Tips For Effective Client Communication

Veterinary teams are more successful when they create a trusting bond with their clients and are effective communicators. 89% of pet owners globally say they have a close relationship with their pets. Keeping that connection in mind, here are some tips to help make the regular diagnostic screening recommendation a successful conversation with today's pet owner.

  • Start conversations on the very first visit. Pet owners at the first puppy or kitten exam or first veterinary visit with an adult or senior rescue pet are a very receptive audience. This time allows the team to lay out the preventive care lifetime journey for that pet at a high level, so the pet owner has clear expectations. This also allows them to financially prepare for the type of care they will choose for their pet and ask about payment options or resources.
  • Consider how these conversations will begin. The transition from traditional veterinary one-directional delivery in the exam room to shared decision-making between the veterinary team and the pet owner is critical. In this latter scenario, the veterinarian must act as the pet's medical advocate, provide clear education and recommendations to the pet owner, and, most importantly, remove personal judgment from the conversation. Today, veterinary technology exists to facilitate two-way conversations with clients. Encouraging the pet owner's participation as the pet's medical advocate at home and a key partner in compliance is equally important.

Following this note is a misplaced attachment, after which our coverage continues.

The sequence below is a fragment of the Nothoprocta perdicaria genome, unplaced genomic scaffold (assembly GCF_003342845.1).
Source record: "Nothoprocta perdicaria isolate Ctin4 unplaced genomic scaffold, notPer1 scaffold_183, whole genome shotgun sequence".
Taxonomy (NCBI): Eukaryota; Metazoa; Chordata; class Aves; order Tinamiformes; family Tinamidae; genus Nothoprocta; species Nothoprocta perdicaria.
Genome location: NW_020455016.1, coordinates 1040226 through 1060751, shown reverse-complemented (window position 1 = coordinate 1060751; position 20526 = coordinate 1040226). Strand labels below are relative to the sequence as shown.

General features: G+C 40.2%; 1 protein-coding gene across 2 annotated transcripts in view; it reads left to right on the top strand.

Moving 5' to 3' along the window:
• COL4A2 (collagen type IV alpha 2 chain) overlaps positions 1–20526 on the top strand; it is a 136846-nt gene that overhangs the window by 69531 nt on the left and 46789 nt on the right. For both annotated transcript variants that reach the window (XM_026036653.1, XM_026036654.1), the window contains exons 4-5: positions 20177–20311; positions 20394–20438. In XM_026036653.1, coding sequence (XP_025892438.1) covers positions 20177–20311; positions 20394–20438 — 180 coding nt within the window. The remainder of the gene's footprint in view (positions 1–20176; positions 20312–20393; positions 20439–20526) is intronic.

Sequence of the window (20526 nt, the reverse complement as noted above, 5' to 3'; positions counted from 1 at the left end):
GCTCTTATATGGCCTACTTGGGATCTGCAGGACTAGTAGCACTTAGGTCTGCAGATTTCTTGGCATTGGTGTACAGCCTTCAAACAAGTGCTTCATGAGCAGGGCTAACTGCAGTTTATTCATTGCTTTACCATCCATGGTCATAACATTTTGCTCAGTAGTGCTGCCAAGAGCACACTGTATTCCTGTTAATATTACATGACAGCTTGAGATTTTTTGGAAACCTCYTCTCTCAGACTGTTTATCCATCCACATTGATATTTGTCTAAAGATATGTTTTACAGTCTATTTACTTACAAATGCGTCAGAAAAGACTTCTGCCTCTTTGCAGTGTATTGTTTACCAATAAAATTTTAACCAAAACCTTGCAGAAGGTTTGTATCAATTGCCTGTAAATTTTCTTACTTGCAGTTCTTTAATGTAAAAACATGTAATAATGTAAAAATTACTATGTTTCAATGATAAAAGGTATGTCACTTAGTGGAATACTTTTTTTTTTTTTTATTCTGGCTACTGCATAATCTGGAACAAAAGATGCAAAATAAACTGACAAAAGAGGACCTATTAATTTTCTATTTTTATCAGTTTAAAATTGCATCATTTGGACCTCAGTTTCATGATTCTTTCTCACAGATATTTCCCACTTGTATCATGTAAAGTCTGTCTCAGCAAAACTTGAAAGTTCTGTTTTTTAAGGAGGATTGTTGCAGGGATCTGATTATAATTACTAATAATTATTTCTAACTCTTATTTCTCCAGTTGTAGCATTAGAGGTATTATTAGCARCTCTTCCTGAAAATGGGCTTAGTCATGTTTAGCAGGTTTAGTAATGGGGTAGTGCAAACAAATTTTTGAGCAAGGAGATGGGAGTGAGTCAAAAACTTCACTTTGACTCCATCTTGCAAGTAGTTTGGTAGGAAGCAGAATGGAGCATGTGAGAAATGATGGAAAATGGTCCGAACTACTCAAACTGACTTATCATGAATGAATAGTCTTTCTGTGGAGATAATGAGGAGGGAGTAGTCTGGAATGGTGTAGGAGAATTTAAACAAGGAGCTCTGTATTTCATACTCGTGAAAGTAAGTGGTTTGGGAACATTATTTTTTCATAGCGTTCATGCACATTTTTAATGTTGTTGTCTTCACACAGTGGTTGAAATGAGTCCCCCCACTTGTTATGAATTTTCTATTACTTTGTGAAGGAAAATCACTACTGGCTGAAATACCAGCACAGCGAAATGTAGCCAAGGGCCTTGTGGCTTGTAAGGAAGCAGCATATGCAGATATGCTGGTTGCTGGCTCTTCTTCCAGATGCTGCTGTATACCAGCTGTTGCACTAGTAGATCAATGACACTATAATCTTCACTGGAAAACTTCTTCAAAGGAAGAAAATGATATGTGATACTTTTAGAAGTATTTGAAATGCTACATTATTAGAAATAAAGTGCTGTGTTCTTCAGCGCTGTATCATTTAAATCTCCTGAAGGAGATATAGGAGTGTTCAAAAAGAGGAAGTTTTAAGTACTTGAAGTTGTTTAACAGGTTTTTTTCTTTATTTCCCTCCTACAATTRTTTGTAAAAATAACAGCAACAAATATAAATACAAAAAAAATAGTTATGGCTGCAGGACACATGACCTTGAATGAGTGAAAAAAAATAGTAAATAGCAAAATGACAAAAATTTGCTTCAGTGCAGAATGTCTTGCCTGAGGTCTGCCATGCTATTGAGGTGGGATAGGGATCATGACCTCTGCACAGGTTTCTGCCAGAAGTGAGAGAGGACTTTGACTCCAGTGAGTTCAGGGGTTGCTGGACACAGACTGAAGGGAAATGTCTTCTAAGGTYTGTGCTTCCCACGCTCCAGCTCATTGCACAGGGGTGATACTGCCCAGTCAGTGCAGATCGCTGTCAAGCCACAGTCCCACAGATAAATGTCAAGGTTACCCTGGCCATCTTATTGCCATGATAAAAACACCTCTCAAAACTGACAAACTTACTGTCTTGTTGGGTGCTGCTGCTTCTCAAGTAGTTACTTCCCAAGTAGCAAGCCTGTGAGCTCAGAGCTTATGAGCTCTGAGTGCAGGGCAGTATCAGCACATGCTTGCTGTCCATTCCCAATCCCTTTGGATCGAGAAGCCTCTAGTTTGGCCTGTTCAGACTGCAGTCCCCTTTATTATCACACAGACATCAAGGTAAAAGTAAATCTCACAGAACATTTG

• Remember that most communication is nonverbal. While it may take some practice and even possible role-play, positive body language is essential during these conversations. If possible, mirror the pet owner's body language (sit if they are sitting), maintain non-threatening eye contact, be an active listener, and convey clinical empathy.

Although veterinary medicine was born out of the tenet of preventive medicine, it is not always part of the discussion with pet owners. There are often good reasons for this, including staffing shortages, time constraints, and the assumption that pet owners already know the principles of preventive care. However, even in veterinary hospitals where preventive care is a core part of the mission, the value of these recommendations and routine testing can always be better communicated to pet owners.


1 Data on file with IDEXX.

Natalie L. Marks

Dr. Marks is a veterinarian, previous veterinary hospital owner, consultant, media expert, national and international educator, and angel investor with over 20 years experience. She is a passionate communicator within multiple media formats, such as industry magazines and national conferences. She has won many industry awards, including the Dr. Erwin Small First Decade Award, given to the veterinarian who has contributed the most to organized veterinary medicine in his or her first decade of practice. Other notable awards that she has received are Petplan’s nationally recognized Veterinarian of the Year (2012), America’s Favorite Veterinarian by the American Veterinary Medical Foundation (2015), and Nobivac’s Veterinarian of the Year for her work on canine influenza (2017). The views and opinions in this piece are the author's own and do not necessarily reflect the views of either The Vetiverse or IDEXX.